The University of Wolverhampton's Dr Peter Walton is due to give a lecture on the latest developments in Pre-Pack Administrations at the Institute of Advanced Legal Studies (IALS - pictured), School of Advanced Study, University of London. Here are the details:
"IALS is pleased to announce the following events:
Wednesday 3 February 2010, 6pm to 7pm

Latest Development in Pre Pack Administration

DR PETER WALTON, University of Wolverhampton


(Free, all welcome. If you wish to attend please RSVP to )

The lectures will be held at the Institute of Advanced Legal Studies, 17 Russell Square, London WC1B 5DR"

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Monday, 18 January 2010

Universities as Petitioning Creditors and Freemasons - In Re Moghadam (a Bankrupt) No. BK-1998-No.3816, 26 October 2000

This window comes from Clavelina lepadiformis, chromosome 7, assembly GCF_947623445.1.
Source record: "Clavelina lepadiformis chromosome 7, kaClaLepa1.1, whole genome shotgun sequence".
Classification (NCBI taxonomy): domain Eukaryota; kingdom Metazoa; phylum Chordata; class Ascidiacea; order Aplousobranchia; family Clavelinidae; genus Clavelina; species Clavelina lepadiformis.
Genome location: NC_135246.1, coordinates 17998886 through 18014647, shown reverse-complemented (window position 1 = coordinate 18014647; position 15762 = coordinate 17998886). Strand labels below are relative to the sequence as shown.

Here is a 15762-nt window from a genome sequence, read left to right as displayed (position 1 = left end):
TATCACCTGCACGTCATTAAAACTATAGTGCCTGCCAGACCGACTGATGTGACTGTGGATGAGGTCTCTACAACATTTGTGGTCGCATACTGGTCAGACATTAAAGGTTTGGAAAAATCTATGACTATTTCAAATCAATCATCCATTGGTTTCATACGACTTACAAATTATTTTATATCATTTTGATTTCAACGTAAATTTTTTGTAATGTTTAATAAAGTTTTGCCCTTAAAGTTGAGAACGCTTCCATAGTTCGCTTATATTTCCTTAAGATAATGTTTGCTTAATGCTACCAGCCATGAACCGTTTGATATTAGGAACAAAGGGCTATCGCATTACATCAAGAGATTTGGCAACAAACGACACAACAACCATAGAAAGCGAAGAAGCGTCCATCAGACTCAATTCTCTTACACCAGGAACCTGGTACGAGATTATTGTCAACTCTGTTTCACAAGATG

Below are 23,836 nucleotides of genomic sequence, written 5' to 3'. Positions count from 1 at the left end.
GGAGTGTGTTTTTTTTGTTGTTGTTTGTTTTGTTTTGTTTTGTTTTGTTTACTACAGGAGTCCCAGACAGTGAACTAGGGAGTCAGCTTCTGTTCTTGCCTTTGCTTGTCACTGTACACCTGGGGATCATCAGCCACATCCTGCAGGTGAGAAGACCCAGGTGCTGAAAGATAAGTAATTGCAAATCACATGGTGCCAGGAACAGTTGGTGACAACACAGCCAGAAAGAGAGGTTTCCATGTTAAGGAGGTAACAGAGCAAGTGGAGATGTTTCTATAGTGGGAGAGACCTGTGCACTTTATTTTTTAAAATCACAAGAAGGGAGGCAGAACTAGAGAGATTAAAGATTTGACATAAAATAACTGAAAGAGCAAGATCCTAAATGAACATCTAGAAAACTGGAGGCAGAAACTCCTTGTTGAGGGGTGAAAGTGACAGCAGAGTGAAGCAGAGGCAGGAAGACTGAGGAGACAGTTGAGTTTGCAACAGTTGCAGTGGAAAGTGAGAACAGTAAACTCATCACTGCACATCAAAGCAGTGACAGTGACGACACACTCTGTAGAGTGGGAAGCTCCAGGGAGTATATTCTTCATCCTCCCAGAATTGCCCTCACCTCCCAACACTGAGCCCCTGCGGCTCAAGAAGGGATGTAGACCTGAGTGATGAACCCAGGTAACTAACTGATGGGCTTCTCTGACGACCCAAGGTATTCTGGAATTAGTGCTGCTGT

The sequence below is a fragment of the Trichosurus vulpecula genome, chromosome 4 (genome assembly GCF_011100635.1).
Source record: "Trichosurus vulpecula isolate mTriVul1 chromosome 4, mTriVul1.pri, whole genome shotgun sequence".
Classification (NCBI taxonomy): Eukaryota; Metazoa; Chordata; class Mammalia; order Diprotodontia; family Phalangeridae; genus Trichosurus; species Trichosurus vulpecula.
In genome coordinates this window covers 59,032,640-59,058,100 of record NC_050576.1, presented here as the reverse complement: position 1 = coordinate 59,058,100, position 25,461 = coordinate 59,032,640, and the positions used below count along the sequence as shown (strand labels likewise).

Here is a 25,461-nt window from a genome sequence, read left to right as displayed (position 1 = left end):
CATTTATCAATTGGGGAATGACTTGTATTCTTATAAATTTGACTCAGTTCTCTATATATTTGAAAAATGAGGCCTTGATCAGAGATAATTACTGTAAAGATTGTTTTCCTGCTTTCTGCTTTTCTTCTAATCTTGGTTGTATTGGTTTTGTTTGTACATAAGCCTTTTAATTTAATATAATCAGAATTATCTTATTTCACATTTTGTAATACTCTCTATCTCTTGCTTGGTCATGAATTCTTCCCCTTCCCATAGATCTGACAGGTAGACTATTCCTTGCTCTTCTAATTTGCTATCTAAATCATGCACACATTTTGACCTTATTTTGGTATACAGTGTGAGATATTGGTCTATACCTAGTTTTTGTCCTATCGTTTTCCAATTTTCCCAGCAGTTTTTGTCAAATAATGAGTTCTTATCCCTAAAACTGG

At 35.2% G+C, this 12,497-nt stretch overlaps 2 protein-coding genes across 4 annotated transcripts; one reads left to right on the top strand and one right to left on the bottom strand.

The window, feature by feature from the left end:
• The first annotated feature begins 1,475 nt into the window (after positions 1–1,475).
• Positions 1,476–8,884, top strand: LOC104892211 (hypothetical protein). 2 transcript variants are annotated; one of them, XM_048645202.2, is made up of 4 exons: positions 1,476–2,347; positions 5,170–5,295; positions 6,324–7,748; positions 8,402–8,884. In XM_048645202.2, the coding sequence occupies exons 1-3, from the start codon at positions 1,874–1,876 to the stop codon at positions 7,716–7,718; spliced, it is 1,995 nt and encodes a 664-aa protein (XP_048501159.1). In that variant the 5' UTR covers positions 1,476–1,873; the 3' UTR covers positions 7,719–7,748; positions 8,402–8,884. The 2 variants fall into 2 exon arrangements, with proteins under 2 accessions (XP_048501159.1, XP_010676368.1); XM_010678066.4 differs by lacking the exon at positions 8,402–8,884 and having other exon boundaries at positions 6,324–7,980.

The primary purpose of this blog is to provide an updating mechanism for my company law and insolvency law students. The case cited in this entry might provide a very salutary lesson indeed as it involves a University as a petitioning creditor. Debtor students beware! The case also involves allegations of freemasonry (some builders are pictured), claims against Lord Irvine of Lairg and Sir Paul Stephens, as well as defamation. It is no exaggeration to say that the case has it all!

In Re Moghadam (a Bankrupt) (No. BK-1998-No.3816, High Court of Justice Chancery Division Bankruptcy Court, 26 October 2000,2000 WL 33122459) Mr.Registrar Jaques had to consider an application made under s.282(1)(a) of the Insolvency Act 1986, "which provides that the court may annul a bankruptcy order if it at any time appears to the court that, on any grounds existing at the time the order was made, the order ought not to have been made."